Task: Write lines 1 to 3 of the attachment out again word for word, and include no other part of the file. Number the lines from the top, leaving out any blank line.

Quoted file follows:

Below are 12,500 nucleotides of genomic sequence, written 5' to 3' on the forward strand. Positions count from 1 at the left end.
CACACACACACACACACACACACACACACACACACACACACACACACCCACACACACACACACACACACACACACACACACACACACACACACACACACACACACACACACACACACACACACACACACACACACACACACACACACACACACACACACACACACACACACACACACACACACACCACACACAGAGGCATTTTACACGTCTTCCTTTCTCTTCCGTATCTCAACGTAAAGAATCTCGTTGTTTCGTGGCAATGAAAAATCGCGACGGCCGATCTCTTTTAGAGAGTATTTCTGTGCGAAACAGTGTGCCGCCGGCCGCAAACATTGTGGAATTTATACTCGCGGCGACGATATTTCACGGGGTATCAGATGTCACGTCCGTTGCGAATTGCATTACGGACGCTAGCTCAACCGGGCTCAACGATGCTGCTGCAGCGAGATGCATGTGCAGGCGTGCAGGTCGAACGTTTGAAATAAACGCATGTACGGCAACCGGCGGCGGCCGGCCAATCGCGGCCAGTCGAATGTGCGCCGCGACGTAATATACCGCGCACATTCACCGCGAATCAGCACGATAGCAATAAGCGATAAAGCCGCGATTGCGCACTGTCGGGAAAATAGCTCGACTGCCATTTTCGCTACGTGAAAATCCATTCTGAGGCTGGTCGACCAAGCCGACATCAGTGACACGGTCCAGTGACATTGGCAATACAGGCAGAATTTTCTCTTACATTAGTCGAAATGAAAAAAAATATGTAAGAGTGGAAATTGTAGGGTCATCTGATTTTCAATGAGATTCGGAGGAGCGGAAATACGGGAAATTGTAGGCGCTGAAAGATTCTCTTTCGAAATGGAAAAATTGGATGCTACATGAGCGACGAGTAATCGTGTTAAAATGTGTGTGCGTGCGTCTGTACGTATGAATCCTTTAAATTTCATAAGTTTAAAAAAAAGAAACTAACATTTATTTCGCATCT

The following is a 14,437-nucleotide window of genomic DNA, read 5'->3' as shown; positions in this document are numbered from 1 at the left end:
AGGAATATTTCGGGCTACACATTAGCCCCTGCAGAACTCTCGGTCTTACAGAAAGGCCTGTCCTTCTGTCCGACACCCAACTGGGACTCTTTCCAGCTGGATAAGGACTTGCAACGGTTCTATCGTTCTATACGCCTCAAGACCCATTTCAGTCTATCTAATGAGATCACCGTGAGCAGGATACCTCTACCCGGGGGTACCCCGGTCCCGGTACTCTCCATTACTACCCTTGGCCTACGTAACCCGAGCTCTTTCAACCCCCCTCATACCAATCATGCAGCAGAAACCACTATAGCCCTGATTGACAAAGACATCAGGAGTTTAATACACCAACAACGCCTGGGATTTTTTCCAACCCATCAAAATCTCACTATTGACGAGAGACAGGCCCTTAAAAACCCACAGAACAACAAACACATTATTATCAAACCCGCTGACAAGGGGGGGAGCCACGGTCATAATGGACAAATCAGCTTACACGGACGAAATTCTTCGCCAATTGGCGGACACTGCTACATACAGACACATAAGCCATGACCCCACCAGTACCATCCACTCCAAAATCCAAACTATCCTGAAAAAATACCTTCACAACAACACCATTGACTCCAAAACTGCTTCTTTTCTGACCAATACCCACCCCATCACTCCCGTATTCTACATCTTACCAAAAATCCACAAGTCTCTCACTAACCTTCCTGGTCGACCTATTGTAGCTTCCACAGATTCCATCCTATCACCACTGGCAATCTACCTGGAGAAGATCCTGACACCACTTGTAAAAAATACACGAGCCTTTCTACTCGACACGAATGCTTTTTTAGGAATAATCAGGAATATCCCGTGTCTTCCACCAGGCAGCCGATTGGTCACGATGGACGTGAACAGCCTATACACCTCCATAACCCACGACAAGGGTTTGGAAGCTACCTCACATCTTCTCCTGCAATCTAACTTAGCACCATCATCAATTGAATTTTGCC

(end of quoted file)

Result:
Below are 12,500 nucleotides of genomic sequence, written 5' to 3' on the forward strand. Positions count from 1 at the left end.
CACACACACACACACACACACACACACACACACACACACACACACACCCACACACACACACACACACACACACACACACACACACACACACACACACACACACACACACACACACACACACACACACACACACACACACACACACACACACACACACACACACACACACACACACACACACACACCACACACAGAGGCATTTTACACGTCTTCCTTTCTCTTCCGTATCTCAACGTAAAGAATCTCGTTGTTTCGTGGCAATGAAAAATCGCGACGGCCGATCTCTTTTAGAGAGTATTTCTGTGCGAAACAGTGTGCCGCCGGCCGCAAACATTGTGGAATTTATACTCGCGGCGACGATATTTCACGGGGTATCAGATGTCACGTCCGTTGCGAATTGCATTACGGACGCTAGCTCAACCGGGCTCAACGATGCTGCTGCAGCGAGATGCATGTGCAGGCGTGCAGGTCGAACGTTTGAAATAAACGCATGTACGGCAACCGGCGGCGGCCGGCCAATCGCGGCCAGTCGAATGTGCGCCGCGACGTAATATACCGCGCACATTCACCGCGAATCAGCACGATAGCAATAAGCGATAAAGCCGCGATTGCGCACTGTCGGGAAAATAGCTCGACTGCCATTTTCGCTACGTGAAAATCCATTCTGAGGCTGGTCGACCAAGCCGACATCAGTGACACGGTCCAGTGACATTGGCAATACAGGCAGAATTTTCTCTTACATTAGTCGAAATGAAAAAAAATATGTAAGAGTGGAAATTGTAGGGTCATCTGATTTTCAATGAGATTCGGAGGAGCGGAAATACGGGAAATTGTAGGCGCTGAAAGATTCTCTTTCGAAATGGAAAAATTGGATGCTACATGAGCGACGAGTAATCGTGTTAAAATGTGTGTGCGTGCGTCTGTACGTATGAATCCTTTAAATTTCATAAGTTTAAAAAAAAGAAACTAACATTTATTTCGCATCT

The following is a 14,437-nucleotide window of genomic DNA, read 5'->3' as shown; positions in this document are numbered from 1 at the left end: